Thanksgiving comes early in Canada (second weekend of October), which means I get a head start on my American friends for this popular beer style. This recipe took me three years to perfect, but I’m finally happy with it. I hope you’ll enjoy it too. I can’t think of a better way to mark the start of Fall than a pint of this tasty beer.
This is the beer style that got me hooked on craft beer. I remember it clear as day. I was in Madison, Wisconsin working on a political campaign. My colleagues thought this “Canuck” should try some “proper” American beer. It was love as first taste.
I got the idea for this recipe from Sam Calagione’s home-brew recipe book. The original is a partial mash extract recipe. I adopted it to my own liking, and for all-grain, one-gallon brewing. Ginger is one of my favourite beer ingredients, and it shines in this recipe. It’s good for your digestion, so this beer must be good for you, right?
To make amazing beer, you’re going to need to boil and ferment your ingredients with some basic equipment. If you’re just starting out, and aren’t sure if you’re ready to commit to this hobby, I have good news for you: you don’t need an extensive collection of gear to get started.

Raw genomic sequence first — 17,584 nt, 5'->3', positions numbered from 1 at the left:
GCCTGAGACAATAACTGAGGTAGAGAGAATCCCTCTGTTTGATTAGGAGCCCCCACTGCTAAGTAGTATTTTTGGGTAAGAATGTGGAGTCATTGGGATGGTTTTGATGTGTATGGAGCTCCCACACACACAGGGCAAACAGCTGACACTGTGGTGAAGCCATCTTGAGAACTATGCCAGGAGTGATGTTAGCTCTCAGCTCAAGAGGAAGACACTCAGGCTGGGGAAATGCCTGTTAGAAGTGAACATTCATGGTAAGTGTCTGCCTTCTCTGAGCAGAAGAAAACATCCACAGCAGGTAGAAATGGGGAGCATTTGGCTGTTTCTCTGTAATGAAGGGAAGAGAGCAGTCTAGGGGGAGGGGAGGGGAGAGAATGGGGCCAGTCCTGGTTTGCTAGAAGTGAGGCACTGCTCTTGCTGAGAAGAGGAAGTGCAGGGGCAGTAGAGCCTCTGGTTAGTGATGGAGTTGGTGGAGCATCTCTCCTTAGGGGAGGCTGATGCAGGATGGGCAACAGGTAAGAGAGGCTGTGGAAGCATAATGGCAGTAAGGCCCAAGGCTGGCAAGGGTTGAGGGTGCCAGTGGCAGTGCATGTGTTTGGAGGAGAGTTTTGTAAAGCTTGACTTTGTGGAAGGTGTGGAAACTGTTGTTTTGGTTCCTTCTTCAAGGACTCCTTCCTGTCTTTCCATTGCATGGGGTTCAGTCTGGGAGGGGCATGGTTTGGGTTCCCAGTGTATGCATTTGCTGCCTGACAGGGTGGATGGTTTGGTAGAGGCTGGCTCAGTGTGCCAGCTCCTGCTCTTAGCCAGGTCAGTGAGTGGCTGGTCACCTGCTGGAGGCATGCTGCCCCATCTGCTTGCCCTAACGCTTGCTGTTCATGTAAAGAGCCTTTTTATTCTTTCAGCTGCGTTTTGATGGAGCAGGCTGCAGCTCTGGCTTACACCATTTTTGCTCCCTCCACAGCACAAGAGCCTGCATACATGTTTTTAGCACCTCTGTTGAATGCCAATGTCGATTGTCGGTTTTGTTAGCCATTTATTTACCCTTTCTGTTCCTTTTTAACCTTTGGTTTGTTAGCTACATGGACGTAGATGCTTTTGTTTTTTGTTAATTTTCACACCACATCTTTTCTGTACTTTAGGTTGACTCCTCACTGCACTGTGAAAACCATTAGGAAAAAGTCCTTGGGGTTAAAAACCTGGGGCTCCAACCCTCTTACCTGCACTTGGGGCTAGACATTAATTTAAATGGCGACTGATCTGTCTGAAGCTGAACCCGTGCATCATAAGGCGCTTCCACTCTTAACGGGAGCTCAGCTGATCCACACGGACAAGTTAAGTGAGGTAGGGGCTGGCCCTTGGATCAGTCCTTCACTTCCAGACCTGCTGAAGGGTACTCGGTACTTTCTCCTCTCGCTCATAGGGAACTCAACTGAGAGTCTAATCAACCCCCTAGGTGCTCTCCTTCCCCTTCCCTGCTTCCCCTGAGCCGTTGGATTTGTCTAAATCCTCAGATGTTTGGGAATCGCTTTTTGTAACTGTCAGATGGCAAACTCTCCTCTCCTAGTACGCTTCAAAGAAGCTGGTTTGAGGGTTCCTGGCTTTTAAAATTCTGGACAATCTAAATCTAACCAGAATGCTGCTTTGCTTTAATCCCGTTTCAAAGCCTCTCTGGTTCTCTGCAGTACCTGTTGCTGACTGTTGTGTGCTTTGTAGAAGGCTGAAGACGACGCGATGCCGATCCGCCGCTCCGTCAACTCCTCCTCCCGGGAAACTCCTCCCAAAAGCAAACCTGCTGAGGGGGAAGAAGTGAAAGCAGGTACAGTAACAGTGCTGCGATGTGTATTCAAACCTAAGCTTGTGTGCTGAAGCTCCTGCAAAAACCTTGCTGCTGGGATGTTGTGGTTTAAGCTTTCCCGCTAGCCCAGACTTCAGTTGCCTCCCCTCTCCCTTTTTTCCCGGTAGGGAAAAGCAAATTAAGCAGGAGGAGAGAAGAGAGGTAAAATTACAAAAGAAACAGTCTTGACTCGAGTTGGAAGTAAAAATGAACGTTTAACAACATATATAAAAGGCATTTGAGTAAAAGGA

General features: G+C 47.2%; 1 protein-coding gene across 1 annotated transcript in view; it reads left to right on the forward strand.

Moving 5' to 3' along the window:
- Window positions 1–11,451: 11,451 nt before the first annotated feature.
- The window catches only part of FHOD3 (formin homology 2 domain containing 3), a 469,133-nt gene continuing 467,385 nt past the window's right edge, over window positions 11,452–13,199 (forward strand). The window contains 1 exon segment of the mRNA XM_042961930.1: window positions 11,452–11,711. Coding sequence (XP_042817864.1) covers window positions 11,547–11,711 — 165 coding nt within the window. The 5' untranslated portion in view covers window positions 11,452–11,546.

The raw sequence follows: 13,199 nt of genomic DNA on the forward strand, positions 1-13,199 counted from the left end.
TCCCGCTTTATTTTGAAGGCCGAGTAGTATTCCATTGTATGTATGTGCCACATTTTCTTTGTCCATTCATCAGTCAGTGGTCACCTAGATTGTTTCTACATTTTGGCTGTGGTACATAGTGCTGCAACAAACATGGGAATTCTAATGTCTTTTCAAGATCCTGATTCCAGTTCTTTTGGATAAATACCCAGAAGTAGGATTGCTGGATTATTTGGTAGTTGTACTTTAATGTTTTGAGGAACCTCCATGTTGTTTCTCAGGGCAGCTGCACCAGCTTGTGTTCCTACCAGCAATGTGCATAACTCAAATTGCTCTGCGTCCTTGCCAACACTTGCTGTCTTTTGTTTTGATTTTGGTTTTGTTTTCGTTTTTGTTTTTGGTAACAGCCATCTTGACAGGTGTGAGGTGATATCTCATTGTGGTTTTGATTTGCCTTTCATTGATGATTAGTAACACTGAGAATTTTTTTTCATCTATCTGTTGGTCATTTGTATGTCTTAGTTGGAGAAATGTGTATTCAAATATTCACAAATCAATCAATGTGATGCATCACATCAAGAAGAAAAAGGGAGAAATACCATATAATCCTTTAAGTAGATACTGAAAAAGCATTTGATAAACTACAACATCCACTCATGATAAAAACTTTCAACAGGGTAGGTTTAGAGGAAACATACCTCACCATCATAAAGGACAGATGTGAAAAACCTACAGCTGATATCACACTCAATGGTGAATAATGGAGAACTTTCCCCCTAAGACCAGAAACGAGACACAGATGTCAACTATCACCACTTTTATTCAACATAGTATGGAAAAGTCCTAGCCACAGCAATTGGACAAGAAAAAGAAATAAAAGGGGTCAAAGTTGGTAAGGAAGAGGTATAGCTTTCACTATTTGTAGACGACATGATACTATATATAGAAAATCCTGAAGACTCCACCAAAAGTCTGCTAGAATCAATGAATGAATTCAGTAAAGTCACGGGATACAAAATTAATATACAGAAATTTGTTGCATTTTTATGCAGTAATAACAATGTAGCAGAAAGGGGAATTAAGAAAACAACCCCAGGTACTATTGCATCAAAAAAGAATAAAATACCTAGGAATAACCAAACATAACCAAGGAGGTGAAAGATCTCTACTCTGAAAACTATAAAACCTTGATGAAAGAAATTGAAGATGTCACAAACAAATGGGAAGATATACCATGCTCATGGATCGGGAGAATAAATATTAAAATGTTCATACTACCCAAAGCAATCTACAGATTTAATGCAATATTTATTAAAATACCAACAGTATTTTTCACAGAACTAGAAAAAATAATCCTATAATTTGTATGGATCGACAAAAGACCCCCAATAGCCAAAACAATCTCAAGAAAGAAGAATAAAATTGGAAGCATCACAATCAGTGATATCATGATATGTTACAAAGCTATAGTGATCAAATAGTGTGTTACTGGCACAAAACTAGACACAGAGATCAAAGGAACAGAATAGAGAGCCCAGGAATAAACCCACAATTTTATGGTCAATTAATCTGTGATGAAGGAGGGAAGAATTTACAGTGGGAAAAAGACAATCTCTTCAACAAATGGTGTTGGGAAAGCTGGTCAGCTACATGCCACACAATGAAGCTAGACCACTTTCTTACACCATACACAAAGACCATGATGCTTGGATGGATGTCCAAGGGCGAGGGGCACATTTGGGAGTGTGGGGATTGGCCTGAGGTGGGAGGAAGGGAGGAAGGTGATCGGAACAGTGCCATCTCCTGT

You’re going to want to make this a Christmas tradition. Ginger, cloves, cinnamon, the spicy notes of Belgian yeast—what’s not to love about this recipe? Treat this as a starting point. Make it your own family recipe. You could toss in some orange peel or some nutmeg to mix things up a bit. Egg nog is soooooo 1765.
This recipe has so many hops, I have no room to write a description! It’s the perfect beer to serve your hop-head drinking pals. Seriously, look at the IBU count on this bad boy and see if they can handle it.
It probably comes as no surprise that the Scots have their own distinct flavour and beer style. Scotland, the land of scotch whiskey, grows a lot of barley. It’s a crop that has been readily available to brewers in the land of lovat tweed, so it comes as no surprise that Scotland has a unique brewing culture. While barley may have been an easy crop to grow in Scotland, hops were a bit more challenging. Hence the sweet malt-forward flavour profile of this classic style.